It’s OK to NOT be OK

“Babies have a right to cry, and feel what they feel, with the knowledge that a kindly adult is there to help if possible. Accept the feelings of your baby, positive as well as negative.” – Magda Gerber

 

Saying “It’s OK!” to our crying child is usually meant so well.  We’re offering comfort and trying to soothe our children: “Mama is here, I got you. It’s ok, no need to cry.”

Honestly, this phrase is so automatic, and for most of us we don’t even think twice when we say it.  But after studying and reading about respectful parenting for all these years, my perspective has changed.

It’s taken practice, but I now actively avoid saying this phrase to my children.

Why?

What do Our Reactions Mean?

Well, if we think about it, shutting down the crying is actually dismissing our children’s true feelings.  Now every time I hear a parent offer the phrase “It’s ok!” I can’t help but think, “Well, maybe, it’s not ok.”

What are we really doing when we are actively comforting?

“It’s ok, it’s ok, shhh, it was just a small fall!” or, “See, we have two pink glasses, you can have this one! See, it’s ok!”

We’re rushing them through their emotions, we’re rushing them through their big feelings, we’re rushing them through whatever came up.

We’re rushing them through their emotions, we’re rushing them through their big feelings, we’re rushing them through whatever came up.

What might we try instead?

What we ultimately want them to do, is to be able to release the emotions and complete the experience of feeling what they are feeling.  If they’re upset, they’re disappointed, they hurt themselves, they got startled or scared – we want to just support them calmly, acknowledge their feelings and give them time.

The most important thing is that they feel validated. That happens when we start communicating with them authentically and non-judgementally – because really, is it up to us to judge?  

We have to respect their experience, their feelings, which are going to be different from ours. 

We know this in our adult relationships, or we should know this: we are all different, we are unique, we have our different thoughts and feelings.  One person could experience something negatively, while the other one might not care much about what just happened – but we’re going to have to respect each other’s differences, right?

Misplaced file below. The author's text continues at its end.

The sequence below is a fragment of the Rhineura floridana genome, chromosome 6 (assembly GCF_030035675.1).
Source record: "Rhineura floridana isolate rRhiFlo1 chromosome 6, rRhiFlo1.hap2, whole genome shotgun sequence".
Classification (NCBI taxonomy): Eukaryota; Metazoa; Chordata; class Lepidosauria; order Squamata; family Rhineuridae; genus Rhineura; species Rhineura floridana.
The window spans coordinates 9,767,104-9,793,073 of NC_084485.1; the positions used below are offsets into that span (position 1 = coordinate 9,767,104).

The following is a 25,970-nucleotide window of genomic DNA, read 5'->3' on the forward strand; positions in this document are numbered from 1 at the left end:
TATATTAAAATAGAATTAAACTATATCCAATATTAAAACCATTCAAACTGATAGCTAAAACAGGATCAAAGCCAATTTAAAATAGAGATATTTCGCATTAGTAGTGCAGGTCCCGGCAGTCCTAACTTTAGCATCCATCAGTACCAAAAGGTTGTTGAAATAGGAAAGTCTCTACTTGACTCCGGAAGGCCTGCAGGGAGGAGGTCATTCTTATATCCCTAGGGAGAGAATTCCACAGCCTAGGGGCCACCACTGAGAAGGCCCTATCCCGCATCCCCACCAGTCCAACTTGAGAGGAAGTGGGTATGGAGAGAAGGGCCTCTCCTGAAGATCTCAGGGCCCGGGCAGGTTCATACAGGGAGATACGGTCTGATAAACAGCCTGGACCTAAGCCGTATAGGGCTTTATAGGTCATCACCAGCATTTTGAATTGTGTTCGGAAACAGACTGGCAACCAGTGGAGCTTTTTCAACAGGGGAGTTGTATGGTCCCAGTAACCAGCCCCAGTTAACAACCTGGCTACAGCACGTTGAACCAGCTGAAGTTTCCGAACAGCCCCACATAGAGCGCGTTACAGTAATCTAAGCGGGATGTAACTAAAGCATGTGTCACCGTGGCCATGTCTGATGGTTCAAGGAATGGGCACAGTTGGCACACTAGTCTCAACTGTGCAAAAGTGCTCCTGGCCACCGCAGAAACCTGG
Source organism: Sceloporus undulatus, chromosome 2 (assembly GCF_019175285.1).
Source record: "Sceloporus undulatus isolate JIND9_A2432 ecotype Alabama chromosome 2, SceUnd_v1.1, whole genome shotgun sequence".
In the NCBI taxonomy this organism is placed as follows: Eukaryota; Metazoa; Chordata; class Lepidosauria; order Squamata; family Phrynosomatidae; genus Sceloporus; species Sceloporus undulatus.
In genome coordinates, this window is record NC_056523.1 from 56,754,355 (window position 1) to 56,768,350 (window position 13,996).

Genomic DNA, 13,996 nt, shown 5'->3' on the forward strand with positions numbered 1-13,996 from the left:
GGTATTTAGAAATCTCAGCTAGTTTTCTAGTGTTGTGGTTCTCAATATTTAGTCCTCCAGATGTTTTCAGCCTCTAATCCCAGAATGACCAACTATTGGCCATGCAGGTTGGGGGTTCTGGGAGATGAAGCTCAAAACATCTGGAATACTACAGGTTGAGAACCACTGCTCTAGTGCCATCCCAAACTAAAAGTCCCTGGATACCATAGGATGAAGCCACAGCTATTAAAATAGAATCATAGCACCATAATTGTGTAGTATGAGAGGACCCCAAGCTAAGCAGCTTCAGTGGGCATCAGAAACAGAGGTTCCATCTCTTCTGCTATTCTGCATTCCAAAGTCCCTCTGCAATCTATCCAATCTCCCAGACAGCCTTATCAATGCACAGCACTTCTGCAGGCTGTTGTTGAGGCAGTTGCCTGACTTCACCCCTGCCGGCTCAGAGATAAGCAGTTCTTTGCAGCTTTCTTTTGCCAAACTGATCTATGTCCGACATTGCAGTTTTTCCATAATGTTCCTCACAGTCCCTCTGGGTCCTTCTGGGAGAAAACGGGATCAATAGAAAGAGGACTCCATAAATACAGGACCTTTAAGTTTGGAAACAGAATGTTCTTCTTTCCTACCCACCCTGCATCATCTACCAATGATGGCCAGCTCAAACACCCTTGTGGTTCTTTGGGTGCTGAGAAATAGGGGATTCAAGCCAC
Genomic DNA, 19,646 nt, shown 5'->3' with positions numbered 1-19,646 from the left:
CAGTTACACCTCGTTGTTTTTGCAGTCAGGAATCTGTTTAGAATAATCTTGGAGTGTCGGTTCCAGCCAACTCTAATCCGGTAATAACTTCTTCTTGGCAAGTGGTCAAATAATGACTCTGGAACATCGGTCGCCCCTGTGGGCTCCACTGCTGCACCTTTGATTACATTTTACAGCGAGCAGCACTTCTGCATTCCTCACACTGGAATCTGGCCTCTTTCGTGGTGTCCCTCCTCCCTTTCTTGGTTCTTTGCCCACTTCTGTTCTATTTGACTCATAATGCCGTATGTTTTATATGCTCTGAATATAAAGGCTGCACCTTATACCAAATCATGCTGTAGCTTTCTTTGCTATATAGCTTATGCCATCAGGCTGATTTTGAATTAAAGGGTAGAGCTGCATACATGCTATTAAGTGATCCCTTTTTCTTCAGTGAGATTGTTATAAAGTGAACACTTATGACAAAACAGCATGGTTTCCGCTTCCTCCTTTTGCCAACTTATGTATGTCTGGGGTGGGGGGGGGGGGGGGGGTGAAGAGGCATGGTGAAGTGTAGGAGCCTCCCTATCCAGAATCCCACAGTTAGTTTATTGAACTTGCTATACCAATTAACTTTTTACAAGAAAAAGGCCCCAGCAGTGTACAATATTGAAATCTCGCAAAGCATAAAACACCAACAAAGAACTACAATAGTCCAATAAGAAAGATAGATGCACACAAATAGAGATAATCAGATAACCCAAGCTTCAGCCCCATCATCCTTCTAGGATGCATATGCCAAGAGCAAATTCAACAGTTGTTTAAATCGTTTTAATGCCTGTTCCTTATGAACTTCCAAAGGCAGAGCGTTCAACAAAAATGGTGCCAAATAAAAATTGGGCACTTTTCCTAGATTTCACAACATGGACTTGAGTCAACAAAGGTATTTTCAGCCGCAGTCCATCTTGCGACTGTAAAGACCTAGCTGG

Yes, we all know how trivial it can sometimes be with toddlers.  They might get upset for “no good reason”, in our opinion.  A full-blown meltdown will occur over “nothing”, but the fact that one of their socks is in the washing machine is destabilising to them.

But, we just want to say, “What is going on here? Get over it. This is no big deal. “

In that moment, we could try to step back, and first of all, acknowledge that it’s probably not even about that one sock in the washing machine. It’s usually deeper than that.

There’s a built up tension that needs to be released, or they are tired, hungry or there is some other big change in their life that is affecting their mood.  To me, this is the key in actually being to actually understand and respect our child’s journey.

What might this look like?

Let’s remove the focus from the tip of the iceberg and just allow the feelings to come out in their way, in their time.  Just support, and be there for them. Just acknowledge the feelings, validate their feelings and their experiences..

“You fell.”

“You really wanted that sock. It’s a nice sock, yeah.”
“You were thinking about that sock and you wanted to wear it. ow it’s in the washing machine.”

“Oh yeah, you’re upset. I can see you’re really upset, you wanted to wear that sock. I get it.”

Just be patient.  The feelings will pass, you will feel more connected to them, and they will feel more emotionally balanced.

It’s hard to do this, it takes awareness and compassion.  I’m not going to “sell this” to anyone, we just have to try it and feel the difference.  How much calmer will our whole household be because we are not stressed or afraid of the reaction, or the crying?  

We won’t always be working so hard to actively comfort them and “get them out of that feeling”, get them away from that place of discomfort or disappointment, anger, frustration, or whatever the feeling may be.

How might this feel for parents?

Ah, what a relief for us as parents if we could see our children’s emotions in a new light, see crying in a new light, and see it for the good and important part that it is needs to play in all of our lives.

Phew, you know that you don’t need to control their reactions either.  It’s ok, we can just let it unfold, and that’s actually teaching our children a lot of emotional intelligence.  It allows our children to recognise how to handle their big emotions and regulate them.

That’s one hat that I can take off because we don’t need to, or are not supposed to be responsible for fixing our children’s feelings or changing their reactions!”

And it all starts with this move towards being mindful and to refrain from using that phrase “It’s ok! It’s ok!” and replace it with “it’s ok… to cry”, now that is truly comforting.

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